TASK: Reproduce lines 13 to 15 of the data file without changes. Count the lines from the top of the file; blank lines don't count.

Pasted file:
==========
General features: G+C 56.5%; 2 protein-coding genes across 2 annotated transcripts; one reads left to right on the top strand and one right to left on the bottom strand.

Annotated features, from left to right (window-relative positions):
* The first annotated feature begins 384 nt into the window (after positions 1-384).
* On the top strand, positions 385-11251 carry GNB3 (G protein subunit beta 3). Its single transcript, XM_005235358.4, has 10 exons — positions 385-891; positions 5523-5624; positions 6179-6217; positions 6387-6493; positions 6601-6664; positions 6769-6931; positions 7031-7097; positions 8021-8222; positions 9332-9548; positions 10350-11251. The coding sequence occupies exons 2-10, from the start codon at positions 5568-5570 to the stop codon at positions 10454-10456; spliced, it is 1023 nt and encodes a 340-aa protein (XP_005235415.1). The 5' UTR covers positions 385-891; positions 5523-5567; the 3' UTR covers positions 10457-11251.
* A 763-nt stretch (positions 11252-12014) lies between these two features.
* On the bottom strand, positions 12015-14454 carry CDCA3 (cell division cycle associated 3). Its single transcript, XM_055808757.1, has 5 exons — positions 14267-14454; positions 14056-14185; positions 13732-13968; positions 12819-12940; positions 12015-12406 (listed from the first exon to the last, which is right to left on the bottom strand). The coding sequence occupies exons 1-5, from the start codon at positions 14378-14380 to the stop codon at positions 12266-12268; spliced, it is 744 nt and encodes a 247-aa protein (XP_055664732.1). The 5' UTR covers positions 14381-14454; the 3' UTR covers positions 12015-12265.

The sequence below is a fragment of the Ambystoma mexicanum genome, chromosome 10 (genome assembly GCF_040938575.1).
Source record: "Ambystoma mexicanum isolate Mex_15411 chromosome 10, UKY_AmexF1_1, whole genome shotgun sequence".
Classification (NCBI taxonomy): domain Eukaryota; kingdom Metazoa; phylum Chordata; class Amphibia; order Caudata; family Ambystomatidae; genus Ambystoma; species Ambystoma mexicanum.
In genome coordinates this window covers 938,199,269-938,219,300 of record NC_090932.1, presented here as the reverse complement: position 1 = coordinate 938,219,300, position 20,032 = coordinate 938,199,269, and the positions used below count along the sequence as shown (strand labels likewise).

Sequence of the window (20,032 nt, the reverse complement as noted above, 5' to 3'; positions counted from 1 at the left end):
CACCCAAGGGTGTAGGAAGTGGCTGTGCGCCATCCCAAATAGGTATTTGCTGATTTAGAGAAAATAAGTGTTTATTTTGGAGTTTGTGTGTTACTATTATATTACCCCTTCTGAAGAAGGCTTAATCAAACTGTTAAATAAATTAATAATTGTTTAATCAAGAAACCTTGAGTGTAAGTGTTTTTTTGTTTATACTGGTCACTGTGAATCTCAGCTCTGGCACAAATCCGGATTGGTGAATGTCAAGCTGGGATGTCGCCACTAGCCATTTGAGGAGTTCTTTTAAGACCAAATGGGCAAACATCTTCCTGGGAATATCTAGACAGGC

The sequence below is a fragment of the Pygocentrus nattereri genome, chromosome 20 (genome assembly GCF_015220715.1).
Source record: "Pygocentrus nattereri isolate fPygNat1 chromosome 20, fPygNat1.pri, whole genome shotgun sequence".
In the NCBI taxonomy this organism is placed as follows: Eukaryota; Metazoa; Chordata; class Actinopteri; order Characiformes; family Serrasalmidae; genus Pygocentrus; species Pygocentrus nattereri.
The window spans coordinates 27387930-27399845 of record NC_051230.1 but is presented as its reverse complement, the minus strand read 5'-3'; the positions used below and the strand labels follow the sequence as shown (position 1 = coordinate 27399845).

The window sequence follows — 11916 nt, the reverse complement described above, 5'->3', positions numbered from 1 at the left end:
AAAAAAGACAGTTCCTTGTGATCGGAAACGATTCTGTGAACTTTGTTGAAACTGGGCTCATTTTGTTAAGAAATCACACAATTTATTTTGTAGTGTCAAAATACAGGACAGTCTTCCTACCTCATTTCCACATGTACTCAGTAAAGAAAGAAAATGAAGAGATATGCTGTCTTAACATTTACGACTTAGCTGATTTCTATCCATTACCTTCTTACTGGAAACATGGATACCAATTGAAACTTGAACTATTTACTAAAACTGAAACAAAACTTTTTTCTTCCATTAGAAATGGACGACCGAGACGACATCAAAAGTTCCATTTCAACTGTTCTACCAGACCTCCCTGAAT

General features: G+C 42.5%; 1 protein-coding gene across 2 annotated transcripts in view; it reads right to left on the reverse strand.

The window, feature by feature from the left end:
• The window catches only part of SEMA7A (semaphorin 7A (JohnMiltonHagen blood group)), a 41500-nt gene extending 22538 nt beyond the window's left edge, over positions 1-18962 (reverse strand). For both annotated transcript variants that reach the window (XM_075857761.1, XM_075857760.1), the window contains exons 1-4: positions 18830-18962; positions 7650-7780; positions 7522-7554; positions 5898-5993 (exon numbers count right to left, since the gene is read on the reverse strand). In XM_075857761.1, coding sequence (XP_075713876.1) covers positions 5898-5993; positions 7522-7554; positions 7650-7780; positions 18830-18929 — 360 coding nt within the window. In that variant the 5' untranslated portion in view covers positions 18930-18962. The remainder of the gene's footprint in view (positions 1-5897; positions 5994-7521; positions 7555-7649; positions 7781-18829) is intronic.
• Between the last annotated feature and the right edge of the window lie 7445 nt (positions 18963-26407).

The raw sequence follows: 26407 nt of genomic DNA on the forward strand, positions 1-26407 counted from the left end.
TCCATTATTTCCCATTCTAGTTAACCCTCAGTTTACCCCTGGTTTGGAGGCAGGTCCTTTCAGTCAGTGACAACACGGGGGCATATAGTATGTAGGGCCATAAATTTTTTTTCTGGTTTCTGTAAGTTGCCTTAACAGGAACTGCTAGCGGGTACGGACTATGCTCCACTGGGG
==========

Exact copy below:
The sequence below is a fragment of the Pygocentrus nattereri genome, chromosome 20 (genome assembly GCF_015220715.1).
Source record: "Pygocentrus nattereri isolate fPygNat1 chromosome 20, fPygNat1.pri, whole genome shotgun sequence".
In the NCBI taxonomy this organism is placed as follows: Eukaryota; Metazoa; Chordata; class Actinopteri; order Characiformes; family Serrasalmidae; genus Pygocentrus; species Pygocentrus nattereri.